Furthermore, digital zoom can struggle in low-light conditions. This is because digitally magnifying a poor, low-light image just makes the reduced quality more visible.

While this may also be an issue with optical zoom, with digital zoom a bad image (with low detail due to low light) is just being made bigger so it looks worse, even though no additional noise is added. With optical zoom the camera can compensate to some extent by adjusting iris and shutter speed settings to capture more detail.

Optical zoom is usually preferred in applications where image quality is imperative and detailed visualization is essential. This includes professional surveillance systems requiring precise identification, and industrial inspections where capturing fine details is crucial for analysis and decision-making. Optical zoom is also a better choice for applications that require reliable performance in low light or changing light conditions.

Limitations of optical zoom

An optical zoom will not be suitable for every application. Consider these limitations when selecting your camera:

Size and weight: due to the requirement to motorize the position of certain lens elements, optical zoom lenses are typically larger and heavier than the fixed lenses used with digital zoom. Therefore, optical zoom lenses may be less suited to embedded applications which require compact, lightweight hardware.

Fixed central zoom field: Optical zoom narrows the field of view (FOV) of the lens system, and only zooms in and out of the center of the field of view. If better precision is needed in portions of the peripheral FOV, then a separate pan and tilt system are also required to change the orientation of the entire camera. A digital zoom can be applied to any region of the camera view, and both views can be displayed simultaneously.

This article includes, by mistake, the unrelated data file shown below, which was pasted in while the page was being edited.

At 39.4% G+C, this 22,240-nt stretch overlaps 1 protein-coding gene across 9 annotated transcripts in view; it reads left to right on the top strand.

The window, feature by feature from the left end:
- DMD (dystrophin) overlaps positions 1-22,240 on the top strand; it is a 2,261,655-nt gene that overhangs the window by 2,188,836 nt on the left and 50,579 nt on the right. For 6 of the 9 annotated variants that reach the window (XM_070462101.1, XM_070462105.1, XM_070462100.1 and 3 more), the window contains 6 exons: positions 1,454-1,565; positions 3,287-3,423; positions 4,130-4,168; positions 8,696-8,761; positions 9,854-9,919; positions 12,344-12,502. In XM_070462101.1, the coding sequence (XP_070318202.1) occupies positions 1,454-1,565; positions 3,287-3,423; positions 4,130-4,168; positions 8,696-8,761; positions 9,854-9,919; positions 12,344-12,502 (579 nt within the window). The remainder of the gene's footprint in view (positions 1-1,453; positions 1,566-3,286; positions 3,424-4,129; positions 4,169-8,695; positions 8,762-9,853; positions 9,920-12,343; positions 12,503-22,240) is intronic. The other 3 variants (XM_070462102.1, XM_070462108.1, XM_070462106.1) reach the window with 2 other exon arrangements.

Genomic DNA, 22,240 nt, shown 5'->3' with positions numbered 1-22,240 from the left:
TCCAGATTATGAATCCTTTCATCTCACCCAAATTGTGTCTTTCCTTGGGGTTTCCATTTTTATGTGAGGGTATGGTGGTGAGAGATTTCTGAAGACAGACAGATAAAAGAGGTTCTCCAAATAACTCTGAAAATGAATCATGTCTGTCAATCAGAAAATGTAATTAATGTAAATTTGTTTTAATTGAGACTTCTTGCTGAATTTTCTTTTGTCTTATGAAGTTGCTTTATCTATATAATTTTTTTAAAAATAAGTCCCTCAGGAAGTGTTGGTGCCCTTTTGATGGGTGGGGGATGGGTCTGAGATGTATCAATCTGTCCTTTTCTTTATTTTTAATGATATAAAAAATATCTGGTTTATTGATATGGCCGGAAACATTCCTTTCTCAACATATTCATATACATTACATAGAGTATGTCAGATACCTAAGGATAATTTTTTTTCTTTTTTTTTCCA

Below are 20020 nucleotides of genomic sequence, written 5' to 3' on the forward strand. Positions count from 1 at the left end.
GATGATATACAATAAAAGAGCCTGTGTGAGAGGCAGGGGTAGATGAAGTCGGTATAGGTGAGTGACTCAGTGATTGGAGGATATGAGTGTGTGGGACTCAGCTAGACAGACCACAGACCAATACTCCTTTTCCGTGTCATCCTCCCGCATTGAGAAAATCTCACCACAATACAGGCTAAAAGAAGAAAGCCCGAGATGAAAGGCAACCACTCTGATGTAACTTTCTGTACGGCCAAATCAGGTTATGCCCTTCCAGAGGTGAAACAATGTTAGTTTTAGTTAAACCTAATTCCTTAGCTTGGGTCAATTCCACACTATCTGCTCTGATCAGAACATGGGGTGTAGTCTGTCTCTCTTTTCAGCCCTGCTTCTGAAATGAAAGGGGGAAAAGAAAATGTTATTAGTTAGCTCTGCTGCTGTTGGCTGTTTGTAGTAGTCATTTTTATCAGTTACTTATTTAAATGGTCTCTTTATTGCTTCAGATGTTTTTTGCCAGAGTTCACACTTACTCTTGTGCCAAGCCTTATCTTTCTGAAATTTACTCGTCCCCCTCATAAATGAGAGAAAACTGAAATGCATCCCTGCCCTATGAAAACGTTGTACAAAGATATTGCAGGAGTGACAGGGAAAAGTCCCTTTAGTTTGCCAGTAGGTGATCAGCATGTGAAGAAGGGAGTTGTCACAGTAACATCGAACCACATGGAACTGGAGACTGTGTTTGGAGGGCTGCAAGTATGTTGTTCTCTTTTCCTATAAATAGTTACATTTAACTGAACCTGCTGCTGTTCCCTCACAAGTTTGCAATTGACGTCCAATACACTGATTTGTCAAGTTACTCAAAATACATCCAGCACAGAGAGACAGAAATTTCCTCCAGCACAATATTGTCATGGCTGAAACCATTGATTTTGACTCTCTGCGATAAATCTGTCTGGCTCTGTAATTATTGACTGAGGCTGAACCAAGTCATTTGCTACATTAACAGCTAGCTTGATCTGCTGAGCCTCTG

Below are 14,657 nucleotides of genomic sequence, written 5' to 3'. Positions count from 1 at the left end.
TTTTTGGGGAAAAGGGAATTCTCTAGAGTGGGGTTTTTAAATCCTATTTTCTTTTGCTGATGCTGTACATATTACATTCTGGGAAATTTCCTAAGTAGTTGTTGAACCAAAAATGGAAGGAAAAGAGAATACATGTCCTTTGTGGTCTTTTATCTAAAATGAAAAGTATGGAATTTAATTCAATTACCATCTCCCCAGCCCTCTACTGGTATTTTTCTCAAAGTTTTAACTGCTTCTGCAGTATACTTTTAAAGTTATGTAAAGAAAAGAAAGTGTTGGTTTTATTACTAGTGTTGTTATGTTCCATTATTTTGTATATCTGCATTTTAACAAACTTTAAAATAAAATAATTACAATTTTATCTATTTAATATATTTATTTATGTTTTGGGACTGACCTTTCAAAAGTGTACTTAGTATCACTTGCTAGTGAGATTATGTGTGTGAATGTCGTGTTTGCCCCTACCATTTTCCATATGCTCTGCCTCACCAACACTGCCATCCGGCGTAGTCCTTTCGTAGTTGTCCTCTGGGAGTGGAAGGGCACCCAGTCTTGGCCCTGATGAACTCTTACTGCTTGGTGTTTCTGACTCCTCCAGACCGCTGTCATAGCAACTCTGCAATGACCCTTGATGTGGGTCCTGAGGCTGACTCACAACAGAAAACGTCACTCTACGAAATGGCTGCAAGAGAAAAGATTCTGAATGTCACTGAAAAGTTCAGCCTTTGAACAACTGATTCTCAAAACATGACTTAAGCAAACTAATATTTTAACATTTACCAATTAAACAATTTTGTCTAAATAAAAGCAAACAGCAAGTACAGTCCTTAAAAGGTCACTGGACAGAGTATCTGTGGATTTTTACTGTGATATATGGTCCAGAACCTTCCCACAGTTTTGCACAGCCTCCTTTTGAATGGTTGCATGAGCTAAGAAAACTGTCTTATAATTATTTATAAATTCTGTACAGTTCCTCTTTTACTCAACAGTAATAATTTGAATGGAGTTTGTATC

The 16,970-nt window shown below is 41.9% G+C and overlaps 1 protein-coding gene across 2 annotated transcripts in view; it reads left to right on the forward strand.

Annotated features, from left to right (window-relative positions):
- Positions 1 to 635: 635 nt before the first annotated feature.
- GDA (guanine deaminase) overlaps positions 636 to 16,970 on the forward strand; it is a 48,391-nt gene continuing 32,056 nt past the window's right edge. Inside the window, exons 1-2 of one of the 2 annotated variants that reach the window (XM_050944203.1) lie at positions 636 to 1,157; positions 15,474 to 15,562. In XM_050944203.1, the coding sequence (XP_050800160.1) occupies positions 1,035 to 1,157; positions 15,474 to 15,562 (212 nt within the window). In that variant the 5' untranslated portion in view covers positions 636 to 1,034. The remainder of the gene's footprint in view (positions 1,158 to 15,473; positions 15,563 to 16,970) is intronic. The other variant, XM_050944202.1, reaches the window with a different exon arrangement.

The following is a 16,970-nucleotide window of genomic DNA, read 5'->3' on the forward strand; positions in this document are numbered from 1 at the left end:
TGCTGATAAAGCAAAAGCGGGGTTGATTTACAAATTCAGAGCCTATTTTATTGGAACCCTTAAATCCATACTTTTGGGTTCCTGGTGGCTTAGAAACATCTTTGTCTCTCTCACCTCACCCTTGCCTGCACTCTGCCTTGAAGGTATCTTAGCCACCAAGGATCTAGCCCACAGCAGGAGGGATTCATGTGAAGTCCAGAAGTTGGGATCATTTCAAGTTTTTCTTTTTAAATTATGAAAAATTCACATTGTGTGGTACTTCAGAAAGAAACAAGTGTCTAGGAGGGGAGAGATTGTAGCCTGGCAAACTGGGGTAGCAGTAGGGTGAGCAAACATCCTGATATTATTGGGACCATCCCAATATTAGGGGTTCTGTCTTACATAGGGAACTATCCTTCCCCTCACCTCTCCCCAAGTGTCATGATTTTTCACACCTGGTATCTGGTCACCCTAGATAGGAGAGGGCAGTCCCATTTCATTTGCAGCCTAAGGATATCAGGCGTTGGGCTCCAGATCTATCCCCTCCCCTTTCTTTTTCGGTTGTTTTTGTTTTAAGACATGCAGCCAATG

Cost and complexity: Optical zoom lenses often cost more than their fixed counterparts, because they include moveable optics and a motorized system to allow control of the optical zoom.

Harrier AF-Zoom cameras

While both digital zoom and optical zoom serve the purpose of magnifying images, they differ significantly in terms of image quality and application suitability.

Our Harrier autofocus-zoom cameras all incorporate a lens system for optical zoom and image processing for digital zoom, allowing users to adjust magnification both optically and digitally.

Harrier AF-Zoom Cameras achieve their powerful zoom using a hybrid optical system. This means that the camera first uses optical zoom to magnify the image without sacrificing quality. Once the optical zoom limit is reached, the camera can then switch to digital zoom to further increase magnification, although some loss in image quality may occur.

Our most powerful model, the Harrier 55x AF-Zoom Camera, is slightly different because it uses a higher resolution sensor, so the initial digital zoom is merely reducing the downscaling to the point where the zoomed image can be directly cropped out of the higher resolution image.

All our cameras, including Harrier, Tamron and Sony models, are compatible with our Harrier Camera Interface Boards to increase the output options of the cameras. We therefore offer 10x to 55x optical zoom cameras with LVDS, 3G-SDI, USB3, HDMI and Ethernet IP video outputs. All these cameras also include a digital zoom capability; find more information in the product listings.

Take a look at the full range and get in touch to see which Harrier AF-Zoom Camera is best suited to your vision system.